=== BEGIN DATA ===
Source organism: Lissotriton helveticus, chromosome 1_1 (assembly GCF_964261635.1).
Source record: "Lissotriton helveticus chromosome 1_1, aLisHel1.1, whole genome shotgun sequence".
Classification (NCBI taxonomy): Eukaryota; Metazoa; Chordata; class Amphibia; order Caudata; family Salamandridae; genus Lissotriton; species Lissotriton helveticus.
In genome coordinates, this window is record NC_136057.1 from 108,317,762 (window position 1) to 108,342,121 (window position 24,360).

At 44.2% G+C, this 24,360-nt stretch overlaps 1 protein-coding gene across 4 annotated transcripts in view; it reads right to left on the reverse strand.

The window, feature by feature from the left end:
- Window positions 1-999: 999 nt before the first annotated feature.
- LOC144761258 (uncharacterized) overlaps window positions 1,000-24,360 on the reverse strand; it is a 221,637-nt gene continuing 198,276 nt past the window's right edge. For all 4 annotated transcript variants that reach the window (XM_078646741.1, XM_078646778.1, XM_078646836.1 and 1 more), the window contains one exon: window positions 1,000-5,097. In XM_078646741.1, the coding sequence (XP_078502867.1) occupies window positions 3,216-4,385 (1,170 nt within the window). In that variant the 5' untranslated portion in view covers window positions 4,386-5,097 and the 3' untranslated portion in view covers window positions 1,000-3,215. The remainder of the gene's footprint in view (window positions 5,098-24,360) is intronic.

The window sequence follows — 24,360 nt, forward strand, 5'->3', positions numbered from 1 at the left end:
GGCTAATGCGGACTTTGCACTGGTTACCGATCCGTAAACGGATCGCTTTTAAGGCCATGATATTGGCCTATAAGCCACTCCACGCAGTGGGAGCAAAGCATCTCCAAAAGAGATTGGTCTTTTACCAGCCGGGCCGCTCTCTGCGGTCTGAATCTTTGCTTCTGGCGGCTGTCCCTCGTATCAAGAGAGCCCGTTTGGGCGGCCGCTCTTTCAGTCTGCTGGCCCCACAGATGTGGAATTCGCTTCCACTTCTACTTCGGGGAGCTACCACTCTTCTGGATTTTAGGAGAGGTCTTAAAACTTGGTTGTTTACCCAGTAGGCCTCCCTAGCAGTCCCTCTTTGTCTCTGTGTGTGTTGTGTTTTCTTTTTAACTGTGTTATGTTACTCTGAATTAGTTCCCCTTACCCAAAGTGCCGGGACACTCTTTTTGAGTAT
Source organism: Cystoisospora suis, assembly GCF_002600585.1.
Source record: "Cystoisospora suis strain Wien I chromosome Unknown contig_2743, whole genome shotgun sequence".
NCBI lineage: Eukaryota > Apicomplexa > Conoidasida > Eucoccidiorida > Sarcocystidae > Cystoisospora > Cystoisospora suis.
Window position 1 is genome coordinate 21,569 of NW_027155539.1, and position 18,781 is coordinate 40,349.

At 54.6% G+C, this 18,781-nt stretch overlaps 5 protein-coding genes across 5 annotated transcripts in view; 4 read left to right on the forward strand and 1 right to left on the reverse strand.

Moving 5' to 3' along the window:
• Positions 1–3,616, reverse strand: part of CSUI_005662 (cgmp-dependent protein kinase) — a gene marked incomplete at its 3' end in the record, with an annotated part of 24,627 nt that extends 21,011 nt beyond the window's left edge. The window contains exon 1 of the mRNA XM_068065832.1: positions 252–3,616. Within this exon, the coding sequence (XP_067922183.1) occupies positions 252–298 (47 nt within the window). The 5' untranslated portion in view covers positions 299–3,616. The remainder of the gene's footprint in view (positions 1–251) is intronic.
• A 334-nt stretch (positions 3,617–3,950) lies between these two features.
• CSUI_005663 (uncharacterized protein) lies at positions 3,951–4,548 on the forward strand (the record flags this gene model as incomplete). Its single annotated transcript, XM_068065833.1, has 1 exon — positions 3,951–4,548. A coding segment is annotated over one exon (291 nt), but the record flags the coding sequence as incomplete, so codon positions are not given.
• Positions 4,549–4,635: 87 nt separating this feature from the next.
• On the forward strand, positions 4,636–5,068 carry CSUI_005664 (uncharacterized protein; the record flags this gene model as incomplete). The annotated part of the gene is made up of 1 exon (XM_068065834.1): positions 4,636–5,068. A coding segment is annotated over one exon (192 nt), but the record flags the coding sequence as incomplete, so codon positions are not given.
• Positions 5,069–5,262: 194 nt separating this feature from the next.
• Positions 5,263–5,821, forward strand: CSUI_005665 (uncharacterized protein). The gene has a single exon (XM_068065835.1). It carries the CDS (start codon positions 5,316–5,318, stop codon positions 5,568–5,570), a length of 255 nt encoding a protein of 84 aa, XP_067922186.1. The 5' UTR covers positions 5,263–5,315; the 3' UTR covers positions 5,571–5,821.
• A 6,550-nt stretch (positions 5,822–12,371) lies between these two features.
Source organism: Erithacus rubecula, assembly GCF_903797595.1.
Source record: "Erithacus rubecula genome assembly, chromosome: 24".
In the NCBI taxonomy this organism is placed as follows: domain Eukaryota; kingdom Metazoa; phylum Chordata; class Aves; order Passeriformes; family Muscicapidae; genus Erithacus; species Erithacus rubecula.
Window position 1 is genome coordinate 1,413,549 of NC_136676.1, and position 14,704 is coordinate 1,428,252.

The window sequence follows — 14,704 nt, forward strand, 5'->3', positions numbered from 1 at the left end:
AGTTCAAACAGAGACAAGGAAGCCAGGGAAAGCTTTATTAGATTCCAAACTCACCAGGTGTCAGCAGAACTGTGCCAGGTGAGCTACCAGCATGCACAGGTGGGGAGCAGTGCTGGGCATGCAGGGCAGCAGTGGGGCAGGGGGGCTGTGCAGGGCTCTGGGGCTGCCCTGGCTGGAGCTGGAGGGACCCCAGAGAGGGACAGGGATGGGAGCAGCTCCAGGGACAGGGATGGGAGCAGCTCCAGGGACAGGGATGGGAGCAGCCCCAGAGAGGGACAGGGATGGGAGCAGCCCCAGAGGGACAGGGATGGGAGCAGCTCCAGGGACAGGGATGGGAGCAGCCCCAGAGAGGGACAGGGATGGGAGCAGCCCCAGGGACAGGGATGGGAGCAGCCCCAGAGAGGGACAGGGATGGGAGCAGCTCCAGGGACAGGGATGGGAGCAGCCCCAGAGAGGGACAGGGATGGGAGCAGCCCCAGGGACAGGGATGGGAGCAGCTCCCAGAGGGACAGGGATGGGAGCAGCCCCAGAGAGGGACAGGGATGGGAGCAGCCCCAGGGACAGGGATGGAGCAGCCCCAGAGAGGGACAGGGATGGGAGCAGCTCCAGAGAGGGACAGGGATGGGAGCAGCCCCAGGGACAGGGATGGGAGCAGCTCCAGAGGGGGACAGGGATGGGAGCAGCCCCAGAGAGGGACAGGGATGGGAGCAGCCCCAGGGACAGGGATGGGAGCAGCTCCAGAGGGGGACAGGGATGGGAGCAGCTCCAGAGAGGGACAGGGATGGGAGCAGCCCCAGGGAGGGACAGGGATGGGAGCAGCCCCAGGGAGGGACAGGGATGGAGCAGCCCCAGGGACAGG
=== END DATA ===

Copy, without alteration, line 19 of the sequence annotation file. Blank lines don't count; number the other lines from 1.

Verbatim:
• CSUI_005663 (uncharacterized protein) lies at positions 3,951–4,548 on the forward strand (the record flags this gene model as incomplete). Its single annotated transcript, XM_068065833.1, has 1 exon — positions 3,951–4,548. A coding segment is annotated over one exon (291 nt), but the record flags the coding sequence as incomplete, so codon positions are not given.